Last Tuesday was a dramatic day for 3 building workers who managed to narrowly escape injury after a construction hoist broke free from a high rise construction site.
The incident happened at the University of Newcastle around 1pm on Tuesday. The construction company responsible, John Holland is apparently building 4 student accommodation buildings for the university.
According to reports, the 3 were lucky to be alive following the incident which resulted in a lift frame breaking free from the building five storeys up, leaning out into the air.
One spokesperson, Peter Harris an organiser from the Construction, Forestry, Mining and Energy Union said the 3 were extremely lucky because they managed to get the hatch opened and tipped it back over onto the building shortly after it had broken free.
Harris went on to explain that this was probably the greatest near miss that had occurred in a number of years. The previous incident had resulted in the death of a demolition worker who had been killed in a cherry picker while conducting steelworks demolition.
Another incident had taken place in 2002 when a worker, Greg Rees, 33 from Fennell Bay was killed following the collapse of a five storey water tower in September of that year.
Investigations are underway into the cause of the incident which could easily have turned fatal. According to Newcastle Trades Hall Council Secretary Gary Kennedy, both he and Mr Harris’ investigations are still underway and would resume on Wednesday.
Kennedy went on to highlight the importance of safety and reiterate why safety is taken so seriously by the union, despite the union being condemned for hiding behind safety to further its own goals. Kennedy also added that he didn’t mind having companies upset with him as long as people were being kept safe.
Mr Harris also noted that it was ironic that the accident happened just one day after the International Day of Mourning for workers killed or injured on the job.
Because the company responsible, John Holland’s workers compensation is covered by the Commonwealth agency Commcare, WorkCover will not participate in the investigation despite it being the usual inspection authority in the state. The CFMEU have vowed to continue their investigations.
Although John Holland spokespeople refused to comment on the incident, they did admit that an incident had occurred involving one of its hoists and that nobody was injured in the incident.
While investigations into the incident continue and we wait to hear the actual cause of the commotion, this does highlight 2 very important issues – the need to prioritise safety and the need to ensure that workers on construction sites are adequately trained on safety.
Prioritising safety on a worksite is a complex issue and it usually depends on the overall culture of the company and its commitment to safety. An issue which cannot be compromised on however is safety training because despite construction companies’ wishes or attitudes, the law dictates that all workers engaging in any kind of work on a building site must complete White Card training first. One can only imagine how many more incidents of this nature we would hear about if this training were not a mandatory federal requirement.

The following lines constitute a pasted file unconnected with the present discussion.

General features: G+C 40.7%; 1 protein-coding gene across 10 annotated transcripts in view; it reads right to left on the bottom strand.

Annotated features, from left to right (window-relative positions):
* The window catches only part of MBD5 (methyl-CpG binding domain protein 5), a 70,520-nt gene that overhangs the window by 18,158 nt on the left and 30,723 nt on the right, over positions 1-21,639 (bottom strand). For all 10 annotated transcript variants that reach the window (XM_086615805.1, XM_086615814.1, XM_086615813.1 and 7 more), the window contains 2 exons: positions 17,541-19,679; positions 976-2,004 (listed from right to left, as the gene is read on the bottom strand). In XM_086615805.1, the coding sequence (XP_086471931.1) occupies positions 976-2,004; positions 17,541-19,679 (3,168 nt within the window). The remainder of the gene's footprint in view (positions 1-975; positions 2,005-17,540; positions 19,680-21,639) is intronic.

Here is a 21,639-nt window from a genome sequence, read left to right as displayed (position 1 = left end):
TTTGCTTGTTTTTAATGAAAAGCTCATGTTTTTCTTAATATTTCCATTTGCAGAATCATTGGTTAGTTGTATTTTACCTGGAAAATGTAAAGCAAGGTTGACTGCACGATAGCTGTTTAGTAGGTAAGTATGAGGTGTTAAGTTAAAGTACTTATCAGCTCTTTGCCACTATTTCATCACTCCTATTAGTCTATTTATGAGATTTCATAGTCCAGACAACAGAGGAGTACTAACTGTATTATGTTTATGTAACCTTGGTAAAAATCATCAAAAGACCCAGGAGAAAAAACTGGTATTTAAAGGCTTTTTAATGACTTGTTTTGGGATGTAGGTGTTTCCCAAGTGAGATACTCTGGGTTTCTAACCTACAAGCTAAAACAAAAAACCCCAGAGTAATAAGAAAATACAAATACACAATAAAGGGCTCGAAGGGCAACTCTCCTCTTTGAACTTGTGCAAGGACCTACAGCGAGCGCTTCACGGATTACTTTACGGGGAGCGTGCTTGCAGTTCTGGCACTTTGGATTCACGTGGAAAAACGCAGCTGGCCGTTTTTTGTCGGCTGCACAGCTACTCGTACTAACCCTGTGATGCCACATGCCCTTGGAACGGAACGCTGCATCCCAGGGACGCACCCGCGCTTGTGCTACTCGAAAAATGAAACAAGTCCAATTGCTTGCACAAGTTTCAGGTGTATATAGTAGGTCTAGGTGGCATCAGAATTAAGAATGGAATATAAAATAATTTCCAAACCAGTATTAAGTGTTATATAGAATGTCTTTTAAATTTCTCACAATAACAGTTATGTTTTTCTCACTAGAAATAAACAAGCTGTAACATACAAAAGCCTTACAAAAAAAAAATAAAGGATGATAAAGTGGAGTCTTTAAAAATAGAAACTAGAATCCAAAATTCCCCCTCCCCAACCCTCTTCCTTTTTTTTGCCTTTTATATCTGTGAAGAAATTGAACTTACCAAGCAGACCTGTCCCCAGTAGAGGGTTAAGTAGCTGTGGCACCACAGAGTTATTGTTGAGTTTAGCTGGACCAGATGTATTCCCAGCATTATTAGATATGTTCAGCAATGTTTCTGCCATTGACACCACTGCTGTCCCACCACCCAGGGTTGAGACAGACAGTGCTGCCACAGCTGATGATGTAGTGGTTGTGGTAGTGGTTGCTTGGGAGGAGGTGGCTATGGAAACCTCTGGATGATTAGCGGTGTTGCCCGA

The White Card training is also important in educating potentially naïve young workers about their rights and what their employer’s responsibilities to them are.
While employers have the most crucial role to play in site safety and ensuring workers have been adequately trained and instructed, the white card also teaches them about what is expected of them under the law – their duty of care.
On building sites, because the actions of one worker can have such dire consequences on the health and safety of another, or many others it is important that workers are aware of their duty of care and how to work in a way that does not endanger the health and safety of their co-workers or members of the public.
Every person, regardless of their experience and position needs to undergo this training even if they are simply delivering building materials to construction sites.
Construction labourers in particular are at risk of injury, according to statistics, so it is especially important that these workers complete the training before they even pick up their tools.
The White Card is not only a tool to ensure safety but a legal requirement to avoid prosecution by authorities. But luckily the government has made achieving this accreditation simpler by mandating one national White Card to be used throughout Oz. What makes it even more convenient is that all it takes to gain this accreditation is to complete a comprehensive, affordable online course.
For more information about the White Card, visit our homepage today.